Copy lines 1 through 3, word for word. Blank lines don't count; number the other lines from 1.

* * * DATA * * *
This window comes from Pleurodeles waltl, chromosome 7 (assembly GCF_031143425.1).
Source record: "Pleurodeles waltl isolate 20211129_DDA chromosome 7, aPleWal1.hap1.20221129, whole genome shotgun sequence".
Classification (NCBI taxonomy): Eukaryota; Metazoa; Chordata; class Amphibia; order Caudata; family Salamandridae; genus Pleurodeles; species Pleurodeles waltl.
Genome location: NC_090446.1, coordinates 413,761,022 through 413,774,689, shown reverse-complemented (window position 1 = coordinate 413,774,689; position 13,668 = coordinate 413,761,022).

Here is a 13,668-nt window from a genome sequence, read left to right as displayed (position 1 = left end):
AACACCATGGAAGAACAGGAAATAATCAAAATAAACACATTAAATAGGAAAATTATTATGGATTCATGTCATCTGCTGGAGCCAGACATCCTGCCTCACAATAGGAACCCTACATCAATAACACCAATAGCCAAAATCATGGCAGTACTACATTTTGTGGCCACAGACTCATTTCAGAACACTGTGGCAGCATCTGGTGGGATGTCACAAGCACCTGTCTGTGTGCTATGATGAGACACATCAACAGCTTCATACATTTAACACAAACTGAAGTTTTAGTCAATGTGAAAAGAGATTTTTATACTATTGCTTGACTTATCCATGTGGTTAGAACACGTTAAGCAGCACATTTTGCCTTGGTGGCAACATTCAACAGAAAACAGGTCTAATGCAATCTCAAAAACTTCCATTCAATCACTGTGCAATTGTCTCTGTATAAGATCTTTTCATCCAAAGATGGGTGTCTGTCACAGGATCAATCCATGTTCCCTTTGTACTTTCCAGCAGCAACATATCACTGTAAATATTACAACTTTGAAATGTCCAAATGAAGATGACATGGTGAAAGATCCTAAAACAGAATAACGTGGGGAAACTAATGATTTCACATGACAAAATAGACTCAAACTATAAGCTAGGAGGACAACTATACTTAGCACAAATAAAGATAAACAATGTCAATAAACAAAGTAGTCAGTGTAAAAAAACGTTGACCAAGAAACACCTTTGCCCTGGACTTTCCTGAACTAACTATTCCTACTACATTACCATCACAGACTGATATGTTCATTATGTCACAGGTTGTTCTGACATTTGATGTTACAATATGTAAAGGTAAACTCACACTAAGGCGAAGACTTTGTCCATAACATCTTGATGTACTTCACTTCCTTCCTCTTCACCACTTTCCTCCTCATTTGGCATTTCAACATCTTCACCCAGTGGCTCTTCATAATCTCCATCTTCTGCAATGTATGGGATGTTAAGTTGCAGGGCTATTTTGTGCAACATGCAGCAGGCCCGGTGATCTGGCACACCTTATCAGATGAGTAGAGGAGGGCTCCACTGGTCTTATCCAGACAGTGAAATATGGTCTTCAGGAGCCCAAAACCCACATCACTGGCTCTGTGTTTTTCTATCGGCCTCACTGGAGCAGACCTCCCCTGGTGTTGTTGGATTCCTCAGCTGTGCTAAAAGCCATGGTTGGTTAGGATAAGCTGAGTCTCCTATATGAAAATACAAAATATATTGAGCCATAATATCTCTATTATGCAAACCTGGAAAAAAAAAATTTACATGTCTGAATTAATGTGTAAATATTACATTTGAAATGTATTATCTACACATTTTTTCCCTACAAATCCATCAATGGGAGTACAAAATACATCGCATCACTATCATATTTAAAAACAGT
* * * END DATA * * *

This window comes from Pleurodeles waltl, chromosome 7 (assembly GCF_031143425.1).
Source record: "Pleurodeles waltl isolate 20211129_DDA chromosome 7, aPleWal1.hap1.20221129, whole genome shotgun sequence".
Classification (NCBI taxonomy): Eukaryota; Metazoa; Chordata; class Amphibia; order Caudata; family Salamandridae; genus Pleurodeles; species Pleurodeles waltl.